United States District Judge Carl Barbier recently affirmed Magistrate Judge Sally Shushan’s denial of BP’s motion for spoliation sanctions against Halliburton Energy Services, Inc. BP alleged that Halliburton “intentionally destroyed evidence” and “violated the Court’s orders regarding the production of documents.” For these violations, BP sought sanctions including an adverse finding against Halliburton, attorneys’ fees, and an order compelling Halliburton to deliver a computer used in producing 3D modeling results. Judge Shushan refused to make an adverse finding and refused to award attorneys’ fees but ordered Halliburton to deliver the modeling computer for forensic testing.
By way of background, one of Halliburton’s main defenses in this multi-district litigation included the assertion that foam cement that Halliburton pumped into the Macondo well on April 19, 2010 was stable. Access to Halliburton’s testing results was integral to prove or disprove this defense. Another of Halliburton’s main defenses involved BP’s alleged engineering decisions to use fewer centralizers than Halliburton had recommended inside the well. Halliburton’s proprietary Displace 3D Simulator (“Simulator”) allowed engineers to predict with accuracy the possibility of channeling. Halliburton employees conducted an analysis of the April 19 cementing operation using the Simulator that allegedly indicated that there was no channeling at the Macondo well.
BP asserted that Halliburton intentionally destroyed the results of physical slurry testing as it related to foam cement used in the wells because “it wanted to eliminate any risk that this evidence would be used against it at trial.” Judge Shushan, however, determined that BP failed to establish the three elements necessary to secure an adverse inference: 1) Halliburton’s duty to preserve; 2) Halliburton’s bad faith breach of the duty; and 3) that BP was prejudiced. Judge Shushan determined that BP had not demonstrated prejudice and refused BP’s request for an adverse finding as to the cement tests.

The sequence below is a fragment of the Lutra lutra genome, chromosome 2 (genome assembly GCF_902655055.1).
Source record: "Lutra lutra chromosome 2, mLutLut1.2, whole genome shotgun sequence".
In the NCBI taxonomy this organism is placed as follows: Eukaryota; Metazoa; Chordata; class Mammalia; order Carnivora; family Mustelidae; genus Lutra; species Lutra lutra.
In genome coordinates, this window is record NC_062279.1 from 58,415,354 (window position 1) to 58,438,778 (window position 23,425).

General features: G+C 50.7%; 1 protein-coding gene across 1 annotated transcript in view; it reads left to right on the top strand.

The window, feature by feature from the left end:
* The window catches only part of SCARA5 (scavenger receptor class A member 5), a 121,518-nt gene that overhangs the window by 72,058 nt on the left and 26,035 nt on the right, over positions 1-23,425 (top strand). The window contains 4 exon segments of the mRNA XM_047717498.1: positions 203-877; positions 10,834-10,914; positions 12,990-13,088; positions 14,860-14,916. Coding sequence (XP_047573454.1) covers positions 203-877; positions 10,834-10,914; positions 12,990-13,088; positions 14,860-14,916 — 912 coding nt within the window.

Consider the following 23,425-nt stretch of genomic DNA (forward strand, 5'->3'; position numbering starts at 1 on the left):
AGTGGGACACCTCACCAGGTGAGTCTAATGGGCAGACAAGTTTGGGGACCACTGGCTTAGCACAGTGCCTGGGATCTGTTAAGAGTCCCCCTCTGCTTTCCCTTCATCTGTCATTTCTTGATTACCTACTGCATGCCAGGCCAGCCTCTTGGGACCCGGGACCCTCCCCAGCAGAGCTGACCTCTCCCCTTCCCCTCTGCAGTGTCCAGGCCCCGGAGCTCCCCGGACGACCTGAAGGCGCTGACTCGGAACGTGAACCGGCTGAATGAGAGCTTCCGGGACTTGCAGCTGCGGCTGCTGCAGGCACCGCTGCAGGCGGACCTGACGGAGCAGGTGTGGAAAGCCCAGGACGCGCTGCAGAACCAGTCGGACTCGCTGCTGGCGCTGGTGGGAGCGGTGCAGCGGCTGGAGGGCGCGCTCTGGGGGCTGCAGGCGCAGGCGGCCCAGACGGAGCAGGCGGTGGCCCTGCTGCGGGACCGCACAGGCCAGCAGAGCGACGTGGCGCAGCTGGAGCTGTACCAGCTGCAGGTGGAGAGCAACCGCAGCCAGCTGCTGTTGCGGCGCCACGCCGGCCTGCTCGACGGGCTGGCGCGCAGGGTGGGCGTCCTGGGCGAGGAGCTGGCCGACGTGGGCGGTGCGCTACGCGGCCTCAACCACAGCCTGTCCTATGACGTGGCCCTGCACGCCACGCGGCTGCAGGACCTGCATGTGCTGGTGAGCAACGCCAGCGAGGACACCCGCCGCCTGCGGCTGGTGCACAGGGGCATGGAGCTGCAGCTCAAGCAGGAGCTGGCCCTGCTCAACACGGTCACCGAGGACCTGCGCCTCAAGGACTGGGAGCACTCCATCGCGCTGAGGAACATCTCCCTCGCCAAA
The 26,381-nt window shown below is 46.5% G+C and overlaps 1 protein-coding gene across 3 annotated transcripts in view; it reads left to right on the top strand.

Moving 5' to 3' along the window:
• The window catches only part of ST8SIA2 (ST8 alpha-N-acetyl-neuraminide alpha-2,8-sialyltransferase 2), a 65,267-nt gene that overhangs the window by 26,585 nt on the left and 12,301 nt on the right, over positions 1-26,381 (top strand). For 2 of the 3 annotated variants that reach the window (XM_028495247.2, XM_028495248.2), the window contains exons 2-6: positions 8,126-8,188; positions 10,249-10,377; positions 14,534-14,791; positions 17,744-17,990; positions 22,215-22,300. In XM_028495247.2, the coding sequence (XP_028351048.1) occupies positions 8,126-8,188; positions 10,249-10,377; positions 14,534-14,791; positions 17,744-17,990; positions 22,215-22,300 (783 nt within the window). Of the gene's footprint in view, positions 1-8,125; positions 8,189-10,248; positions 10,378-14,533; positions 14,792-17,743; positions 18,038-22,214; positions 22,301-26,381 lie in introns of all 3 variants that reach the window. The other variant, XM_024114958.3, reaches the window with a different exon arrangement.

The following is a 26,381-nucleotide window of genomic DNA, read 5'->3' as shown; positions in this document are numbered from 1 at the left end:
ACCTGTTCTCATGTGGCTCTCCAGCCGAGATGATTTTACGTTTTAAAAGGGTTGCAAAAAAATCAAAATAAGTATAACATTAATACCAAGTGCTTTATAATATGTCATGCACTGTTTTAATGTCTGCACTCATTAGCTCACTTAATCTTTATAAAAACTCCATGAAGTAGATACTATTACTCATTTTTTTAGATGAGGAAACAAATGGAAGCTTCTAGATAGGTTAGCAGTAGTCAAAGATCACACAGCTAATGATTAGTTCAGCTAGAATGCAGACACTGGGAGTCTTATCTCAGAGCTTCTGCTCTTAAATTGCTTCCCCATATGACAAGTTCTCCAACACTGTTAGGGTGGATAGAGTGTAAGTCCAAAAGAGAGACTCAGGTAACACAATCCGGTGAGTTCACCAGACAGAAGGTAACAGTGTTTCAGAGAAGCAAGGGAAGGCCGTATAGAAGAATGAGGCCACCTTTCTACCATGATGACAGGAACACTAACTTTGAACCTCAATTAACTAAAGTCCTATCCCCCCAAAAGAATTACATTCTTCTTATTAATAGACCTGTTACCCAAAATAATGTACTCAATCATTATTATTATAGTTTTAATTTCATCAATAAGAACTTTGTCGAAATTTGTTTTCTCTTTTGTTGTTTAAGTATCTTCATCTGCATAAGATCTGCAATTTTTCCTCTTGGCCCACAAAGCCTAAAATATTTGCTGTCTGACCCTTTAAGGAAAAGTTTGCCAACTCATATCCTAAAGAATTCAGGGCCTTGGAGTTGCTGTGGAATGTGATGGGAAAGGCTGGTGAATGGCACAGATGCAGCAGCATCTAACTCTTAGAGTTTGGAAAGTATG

Similarly, BP sought Halliburton’s post-incident Simulator modeling. BP argued that the proprietary nature of the model rendered it unavailable to BP or other litigants. Halliburton, however, revealed that the results of the Simulator modeling were “gone.” BP then argued that Halliburton should transfer the computer on which the Simulator modeling had been completed to a third party for forensic testing. Halliburton agreed to submit the computer to a third-party and to make its software available to BP pursuant to a software escrow agreement. Judge Shushan ordered Halliburton to produce the computer for forensic testing and ordered the parties to split the costs.
The mysterious disappearance of evidence in most cases would result in a plethora of sanctions. How, then, did Halliburton fare so well? One possible reason might be Halliburton’s contention that the cement testing that BP referenced used off-the shelf materials that had little or no relevance to the case. Perhaps this fact contributed to Master Shushan’s finding that BP was not prejudiced. Another likely reason includes Halliburton’s willingness to cooperate with BP to conduct forensic testing of its computer. In contentious cases, a little cooperation goes a long way. In all cases, especially in the e-discovery context, sound record-keeping and cooperation with all parties remains essential to avoiding costly and embarrassing sanctions.